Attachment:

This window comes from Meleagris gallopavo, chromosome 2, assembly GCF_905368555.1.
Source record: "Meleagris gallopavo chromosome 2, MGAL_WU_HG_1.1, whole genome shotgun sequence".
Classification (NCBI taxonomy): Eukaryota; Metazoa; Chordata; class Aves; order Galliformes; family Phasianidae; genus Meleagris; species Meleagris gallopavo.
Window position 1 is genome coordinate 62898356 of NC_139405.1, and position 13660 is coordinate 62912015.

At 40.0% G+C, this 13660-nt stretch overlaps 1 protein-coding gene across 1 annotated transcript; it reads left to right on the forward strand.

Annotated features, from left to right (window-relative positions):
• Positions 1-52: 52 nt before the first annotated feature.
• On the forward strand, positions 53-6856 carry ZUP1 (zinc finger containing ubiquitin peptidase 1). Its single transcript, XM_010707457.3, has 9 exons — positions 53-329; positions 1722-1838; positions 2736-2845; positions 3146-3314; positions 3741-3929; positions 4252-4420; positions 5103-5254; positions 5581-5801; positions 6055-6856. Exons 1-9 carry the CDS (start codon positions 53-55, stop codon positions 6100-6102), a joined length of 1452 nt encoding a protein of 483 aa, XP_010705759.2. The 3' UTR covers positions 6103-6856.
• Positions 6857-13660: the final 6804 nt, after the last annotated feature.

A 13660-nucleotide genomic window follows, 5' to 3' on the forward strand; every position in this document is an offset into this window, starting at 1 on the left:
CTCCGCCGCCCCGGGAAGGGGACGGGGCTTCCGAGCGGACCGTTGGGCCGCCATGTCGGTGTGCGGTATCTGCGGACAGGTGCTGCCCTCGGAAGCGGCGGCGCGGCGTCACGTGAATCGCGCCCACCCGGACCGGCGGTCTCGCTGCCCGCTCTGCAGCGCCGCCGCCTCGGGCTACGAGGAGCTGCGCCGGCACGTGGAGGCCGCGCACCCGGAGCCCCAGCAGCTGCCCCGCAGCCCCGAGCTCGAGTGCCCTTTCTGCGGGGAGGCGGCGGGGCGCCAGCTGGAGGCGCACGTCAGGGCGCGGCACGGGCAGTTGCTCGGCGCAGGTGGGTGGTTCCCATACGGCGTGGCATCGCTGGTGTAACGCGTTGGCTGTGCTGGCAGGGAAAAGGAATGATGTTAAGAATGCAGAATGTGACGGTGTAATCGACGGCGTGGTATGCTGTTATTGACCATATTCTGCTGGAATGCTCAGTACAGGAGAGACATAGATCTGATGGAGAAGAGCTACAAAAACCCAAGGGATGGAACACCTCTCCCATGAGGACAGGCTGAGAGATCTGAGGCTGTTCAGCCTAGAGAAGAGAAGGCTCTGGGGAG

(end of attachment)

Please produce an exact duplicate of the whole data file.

This window comes from Meleagris gallopavo, chromosome 2, assembly GCF_905368555.1.
Source record: "Meleagris gallopavo chromosome 2, MGAL_WU_HG_1.1, whole genome shotgun sequence".
Classification (NCBI taxonomy): Eukaryota; Metazoa; Chordata; class Aves; order Galliformes; family Phasianidae; genus Meleagris; species Meleagris gallopavo.
Window position 1 is genome coordinate 62898356 of NC_139405.1, and position 13660 is coordinate 62912015.

At 40.0% G+C, this 13660-nt stretch overlaps 1 protein-coding gene across 1 annotated transcript; it reads left to right on the forward strand.

Annotated features, from left to right (window-relative positions):
• Positions 1-52: 52 nt before the first annotated feature.
• On the forward strand, positions 53-6856 carry ZUP1 (zinc finger containing ubiquitin peptidase 1). Its single transcript, XM_010707457.3, has 9 exons — positions 53-329; positions 1722-1838; positions 2736-2845; positions 3146-3314; positions 3741-3929; positions 4252-4420; positions 5103-5254; positions 5581-5801; positions 6055-6856. Exons 1-9 carry the CDS (start codon positions 53-55, stop codon positions 6100-6102), a joined length of 1452 nt encoding a protein of 483 aa, XP_010705759.2. The 3' UTR covers positions 6103-6856.
• Positions 6857-13660: the final 6804 nt, after the last annotated feature.

A 13660-nucleotide genomic window follows, 5' to 3' on the forward strand; every position in this document is an offset into this window, starting at 1 on the left:
CTCCGCCGCCCCGGGAAGGGGACGGGGCTTCCGAGCGGACCGTTGGGCCGCCATGTCGGTGTGCGGTATCTGCGGACAGGTGCTGCCCTCGGAAGCGGCGGCGCGGCGTCACGTGAATCGCGCCCACCCGGACCGGCGGTCTCGCTGCCCGCTCTGCAGCGCCGCCGCCTCGGGCTACGAGGAGCTGCGCCGGCACGTGGAGGCCGCGCACCCGGAGCCCCAGCAGCTGCCCCGCAGCCCCGAGCTCGAGTGCCCTTTCTGCGGGGAGGCGGCGGGGCGCCAGCTGGAGGCGCACGTCAGGGCGCGGCACGGGCAGTTGCTCGGCGCAGGTGGGTGGTTCCCATACGGCGTGGCATCGCTGGTGTAACGCGTTGGCTGTGCTGGCAGGGAAAAGGAATGATGTTAAGAATGCAGAATGTGACGGTGTAATCGACGGCGTGGTATGCTGTTATTGACCATATTCTGCTGGAATGCTCAGTACAGGAGAGACATAGATCTGATGGAGAAGAGCTACAAAAACCCAAGGGATGGAACACCTCTCCCATGAGGACAGGCTGAGAGATCTGAGGCTGTTCAGCCTAGAGAAGAGAAGGCTCTGGGGAG